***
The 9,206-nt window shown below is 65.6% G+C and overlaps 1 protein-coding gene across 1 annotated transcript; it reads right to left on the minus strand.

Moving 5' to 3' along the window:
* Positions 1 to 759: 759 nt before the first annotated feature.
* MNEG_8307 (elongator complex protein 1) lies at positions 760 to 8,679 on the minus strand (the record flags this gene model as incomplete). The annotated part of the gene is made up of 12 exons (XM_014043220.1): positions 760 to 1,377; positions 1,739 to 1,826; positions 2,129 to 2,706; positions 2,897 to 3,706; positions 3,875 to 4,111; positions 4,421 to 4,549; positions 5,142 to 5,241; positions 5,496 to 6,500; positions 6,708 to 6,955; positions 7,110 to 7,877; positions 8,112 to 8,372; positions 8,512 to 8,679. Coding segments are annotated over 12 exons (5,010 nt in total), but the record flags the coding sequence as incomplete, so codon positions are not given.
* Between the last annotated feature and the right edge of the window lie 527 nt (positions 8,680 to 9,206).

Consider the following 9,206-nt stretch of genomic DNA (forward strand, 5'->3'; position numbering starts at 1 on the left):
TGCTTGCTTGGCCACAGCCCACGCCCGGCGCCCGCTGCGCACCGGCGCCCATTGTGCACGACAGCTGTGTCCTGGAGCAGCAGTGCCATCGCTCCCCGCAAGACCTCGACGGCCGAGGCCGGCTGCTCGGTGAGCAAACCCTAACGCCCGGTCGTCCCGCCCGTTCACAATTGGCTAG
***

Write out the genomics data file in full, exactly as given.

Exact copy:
The 9,206-nt window shown below is 65.6% G+C and overlaps 1 protein-coding gene across 1 annotated transcript; it reads right to left on the minus strand.

Moving 5' to 3' along the window:
* Positions 1 to 759: 759 nt before the first annotated feature.
* MNEG_8307 (elongator complex protein 1) lies at positions 760 to 8,679 on the minus strand (the record flags this gene model as incomplete). The annotated part of the gene is made up of 12 exons (XM_014043220.1): positions 760 to 1,377; positions 1,739 to 1,826; positions 2,129 to 2,706; positions 2,897 to 3,706; positions 3,875 to 4,111; positions 4,421 to 4,549; positions 5,142 to 5,241; positions 5,496 to 6,500; positions 6,708 to 6,955; positions 7,110 to 7,877; positions 8,112 to 8,372; positions 8,512 to 8,679. Coding segments are annotated over 12 exons (5,010 nt in total), but the record flags the coding sequence as incomplete, so codon positions are not given.
* Between the last annotated feature and the right edge of the window lie 527 nt (positions 8,680 to 9,206).

Consider the following 9,206-nt stretch of genomic DNA (forward strand, 5'->3'; position numbering starts at 1 on the left):
TGCTTGCTTGGCCACAGCCCACGCCCGGCGCCCGCTGCGCACCGGCGCCCATTGTGCACGACAGCTGTGTCCTGGAGCAGCAGTGCCATCGCTCCCCGCAAGACCTCGACGGCCGAGGCCGGCTGCTCGGTGAGCAAACCCTAACGCCCGGTCGTCCCGCCCGTTCACAATTGGCTAG